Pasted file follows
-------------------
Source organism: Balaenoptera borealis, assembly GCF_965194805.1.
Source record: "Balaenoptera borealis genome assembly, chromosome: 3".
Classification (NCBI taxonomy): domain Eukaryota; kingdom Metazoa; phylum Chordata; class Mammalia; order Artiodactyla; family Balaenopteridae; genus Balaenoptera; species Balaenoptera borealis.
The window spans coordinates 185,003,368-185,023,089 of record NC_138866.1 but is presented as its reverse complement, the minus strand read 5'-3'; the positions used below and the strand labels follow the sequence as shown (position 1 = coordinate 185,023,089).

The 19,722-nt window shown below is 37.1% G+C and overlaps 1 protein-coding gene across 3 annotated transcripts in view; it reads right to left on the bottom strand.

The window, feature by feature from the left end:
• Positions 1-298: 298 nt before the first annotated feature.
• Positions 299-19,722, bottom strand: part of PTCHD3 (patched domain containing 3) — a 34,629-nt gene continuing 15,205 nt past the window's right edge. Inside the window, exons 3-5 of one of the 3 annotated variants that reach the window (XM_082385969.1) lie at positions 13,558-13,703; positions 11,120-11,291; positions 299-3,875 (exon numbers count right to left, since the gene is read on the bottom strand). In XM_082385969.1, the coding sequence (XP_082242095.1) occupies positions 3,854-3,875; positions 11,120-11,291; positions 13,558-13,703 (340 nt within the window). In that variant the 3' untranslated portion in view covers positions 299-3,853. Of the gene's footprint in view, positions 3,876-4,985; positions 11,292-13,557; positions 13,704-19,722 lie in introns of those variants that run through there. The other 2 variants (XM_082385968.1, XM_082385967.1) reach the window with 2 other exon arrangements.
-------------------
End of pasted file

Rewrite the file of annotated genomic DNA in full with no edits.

Source organism: Balaenoptera borealis, assembly GCF_965194805.1.
Source record: "Balaenoptera borealis genome assembly, chromosome: 3".
Classification (NCBI taxonomy): domain Eukaryota; kingdom Metazoa; phylum Chordata; class Mammalia; order Artiodactyla; family Balaenopteridae; genus Balaenoptera; species Balaenoptera borealis.
The window spans coordinates 185,003,368-185,023,089 of record NC_138866.1 but is presented as its reverse complement, the minus strand read 5'-3'; the positions used below and the strand labels follow the sequence as shown (position 1 = coordinate 185,023,089).

The 19,722-nt window shown below is 37.1% G+C and overlaps 1 protein-coding gene across 3 annotated transcripts in view; it reads right to left on the bottom strand.

The window, feature by feature from the left end:
• Positions 1-298: 298 nt before the first annotated feature.
• Positions 299-19,722, bottom strand: part of PTCHD3 (patched domain containing 3) — a 34,629-nt gene continuing 15,205 nt past the window's right edge. Inside the window, exons 3-5 of one of the 3 annotated variants that reach the window (XM_082385969.1) lie at positions 13,558-13,703; positions 11,120-11,291; positions 299-3,875 (exon numbers count right to left, since the gene is read on the bottom strand). In XM_082385969.1, the coding sequence (XP_082242095.1) occupies positions 3,854-3,875; positions 11,120-11,291; positions 13,558-13,703 (340 nt within the window). In that variant the 3' untranslated portion in view covers positions 299-3,853. Of the gene's footprint in view, positions 3,876-4,985; positions 11,292-13,557; positions 13,704-19,722 lie in introns of those variants that run through there. The other 2 variants (XM_082385968.1, XM_082385967.1) reach the window with 2 other exon arrangements.